The Avreitsh Synagogue
The Avreitsh Synagogue is named for Rabbi Avraham Dov of Ukraine, who was also known as the Avreitsher. Rabbi Dov was born in Europe and moved to Tsfat, where he became the leader of the community, in the early 19th century. He died from the plague in 1840 and was buried in Tsfat's ancient cemetery.
According to legend, during the earthquake of 1837, Rabbi Dov gathered all of the men on one side of the synagogue; the side of the synagogue that did not collapse and was spared. After the quake, he helped to procure funds for rebuilding Tsfat and the Avreitsh Synagogue, which was restored and is now open for Shabbat and holiday services.
The synagogue possesses 14 Torah scrolls, one of which was read by the Avreitsher and is only used on Rosh Chodesh and holidays. Some of the other Torah scrolls were brought over from Iran over three hundred years ago and are kept in beautiful Persian cases. Originally an Ashkenazic synagogue that operated in accordance with the traditions of the Ukrainian town of Avreitsh where Rabbi Dov had been head Rabbi for 40 years before coming to Tsfat, the synagogue has adopted Sephardic customs since 1948.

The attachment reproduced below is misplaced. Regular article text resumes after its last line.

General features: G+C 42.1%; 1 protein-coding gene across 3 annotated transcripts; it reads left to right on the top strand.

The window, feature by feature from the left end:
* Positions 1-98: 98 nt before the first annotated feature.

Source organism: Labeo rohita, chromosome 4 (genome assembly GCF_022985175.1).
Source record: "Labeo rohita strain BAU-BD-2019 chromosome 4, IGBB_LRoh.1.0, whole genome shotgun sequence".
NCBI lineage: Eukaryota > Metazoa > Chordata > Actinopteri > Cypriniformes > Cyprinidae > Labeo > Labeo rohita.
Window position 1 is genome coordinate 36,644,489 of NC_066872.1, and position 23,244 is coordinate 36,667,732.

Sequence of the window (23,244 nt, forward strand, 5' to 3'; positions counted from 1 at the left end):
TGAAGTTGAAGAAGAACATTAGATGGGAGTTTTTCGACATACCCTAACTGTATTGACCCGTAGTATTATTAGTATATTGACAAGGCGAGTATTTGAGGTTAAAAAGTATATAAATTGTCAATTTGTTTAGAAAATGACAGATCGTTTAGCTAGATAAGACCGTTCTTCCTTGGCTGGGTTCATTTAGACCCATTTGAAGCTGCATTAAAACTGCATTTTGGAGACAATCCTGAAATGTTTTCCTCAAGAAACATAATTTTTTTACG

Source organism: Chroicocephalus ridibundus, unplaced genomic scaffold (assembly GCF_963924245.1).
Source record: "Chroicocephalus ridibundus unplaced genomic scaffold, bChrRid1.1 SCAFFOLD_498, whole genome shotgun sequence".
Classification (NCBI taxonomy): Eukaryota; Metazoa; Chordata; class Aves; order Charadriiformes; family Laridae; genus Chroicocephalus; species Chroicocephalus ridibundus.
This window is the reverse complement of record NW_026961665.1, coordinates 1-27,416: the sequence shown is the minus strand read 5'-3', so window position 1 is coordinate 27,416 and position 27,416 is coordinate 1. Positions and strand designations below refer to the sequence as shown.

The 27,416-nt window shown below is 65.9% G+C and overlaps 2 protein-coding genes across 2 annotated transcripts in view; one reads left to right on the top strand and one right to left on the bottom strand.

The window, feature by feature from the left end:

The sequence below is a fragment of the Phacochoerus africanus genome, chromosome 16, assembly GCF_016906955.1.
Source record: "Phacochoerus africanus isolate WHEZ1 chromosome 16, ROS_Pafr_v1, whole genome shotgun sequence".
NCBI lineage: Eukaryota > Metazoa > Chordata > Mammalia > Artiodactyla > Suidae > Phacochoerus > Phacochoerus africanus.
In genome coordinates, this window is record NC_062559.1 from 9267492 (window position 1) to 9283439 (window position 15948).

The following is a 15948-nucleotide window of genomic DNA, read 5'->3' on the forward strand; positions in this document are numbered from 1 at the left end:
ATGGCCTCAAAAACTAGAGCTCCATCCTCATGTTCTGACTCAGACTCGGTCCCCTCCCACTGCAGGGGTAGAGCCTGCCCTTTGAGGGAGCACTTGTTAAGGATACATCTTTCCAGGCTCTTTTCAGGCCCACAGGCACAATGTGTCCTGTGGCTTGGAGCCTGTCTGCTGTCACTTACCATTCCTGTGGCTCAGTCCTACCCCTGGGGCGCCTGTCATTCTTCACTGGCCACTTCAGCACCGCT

There is a large wooden chair from Iran for brit milot (male covenant ceremonies). It is near the original sofa that was used for the performance of these ritual circumcisions by the Avreitsher himself. Also intact are the original chair and shtender from which the Avreitsher prayed. A new aron kodesh was built to accommodate the many Torah scrolls in the congregation's possession, but the original one used by Rabbi Dov is still kept in the synagogue. The walls of the synagogue bear plaques and lists noting donations by both large and smaller donors.